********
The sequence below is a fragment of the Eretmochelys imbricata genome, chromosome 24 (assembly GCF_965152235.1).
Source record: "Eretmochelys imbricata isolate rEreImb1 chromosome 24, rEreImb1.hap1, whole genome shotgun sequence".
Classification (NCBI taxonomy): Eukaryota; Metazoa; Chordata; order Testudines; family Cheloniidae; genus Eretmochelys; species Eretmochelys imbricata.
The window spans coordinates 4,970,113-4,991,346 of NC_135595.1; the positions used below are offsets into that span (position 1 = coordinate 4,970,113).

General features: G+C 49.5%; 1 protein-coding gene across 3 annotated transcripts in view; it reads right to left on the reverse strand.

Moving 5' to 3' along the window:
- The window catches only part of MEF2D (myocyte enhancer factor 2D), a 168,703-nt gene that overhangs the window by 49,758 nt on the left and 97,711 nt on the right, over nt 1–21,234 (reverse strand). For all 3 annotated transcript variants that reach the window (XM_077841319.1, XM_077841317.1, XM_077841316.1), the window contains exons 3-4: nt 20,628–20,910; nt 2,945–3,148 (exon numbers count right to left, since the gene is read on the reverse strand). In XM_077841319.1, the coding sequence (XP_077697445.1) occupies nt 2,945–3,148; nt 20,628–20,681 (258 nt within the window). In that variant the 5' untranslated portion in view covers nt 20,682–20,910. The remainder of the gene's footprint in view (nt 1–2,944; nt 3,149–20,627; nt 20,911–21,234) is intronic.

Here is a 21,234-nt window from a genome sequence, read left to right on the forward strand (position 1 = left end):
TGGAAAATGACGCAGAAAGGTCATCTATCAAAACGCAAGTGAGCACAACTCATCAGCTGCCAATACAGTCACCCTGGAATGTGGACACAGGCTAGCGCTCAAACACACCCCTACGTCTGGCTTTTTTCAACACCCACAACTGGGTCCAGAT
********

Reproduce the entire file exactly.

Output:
The sequence below is a fragment of the Eretmochelys imbricata genome, chromosome 24 (assembly GCF_965152235.1).
Source record: "Eretmochelys imbricata isolate rEreImb1 chromosome 24, rEreImb1.hap1, whole genome shotgun sequence".
Classification (NCBI taxonomy): Eukaryota; Metazoa; Chordata; order Testudines; family Cheloniidae; genus Eretmochelys; species Eretmochelys imbricata.
The window spans coordinates 4,970,113-4,991,346 of NC_135595.1; the positions used below are offsets into that span (position 1 = coordinate 4,970,113).

General features: G+C 49.5%; 1 protein-coding gene across 3 annotated transcripts in view; it reads right to left on the reverse strand.

Moving 5' to 3' along the window:
- The window catches only part of MEF2D (myocyte enhancer factor 2D), a 168,703-nt gene that overhangs the window by 49,758 nt on the left and 97,711 nt on the right, over nt 1–21,234 (reverse strand). For all 3 annotated transcript variants that reach the window (XM_077841319.1, XM_077841317.1, XM_077841316.1), the window contains exons 3-4: nt 20,628–20,910; nt 2,945–3,148 (exon numbers count right to left, since the gene is read on the reverse strand). In XM_077841319.1, the coding sequence (XP_077697445.1) occupies nt 2,945–3,148; nt 20,628–20,681 (258 nt within the window). In that variant the 5' untranslated portion in view covers nt 20,682–20,910. The remainder of the gene's footprint in view (nt 1–2,944; nt 3,149–20,627; nt 20,911–21,234) is intronic.

Here is a 21,234-nt window from a genome sequence, read left to right on the forward strand (position 1 = left end):
TGGAAAATGACGCAGAAAGGTCATCTATCAAAACGCAAGTGAGCACAACTCATCAGCTGCCAATACAGTCACCCTGGAATGTGGACACAGGCTAGCGCTCAAACACACCCCTACGTCTGGCTTTTTTCAACACCCACAACTGGGTCCAGAT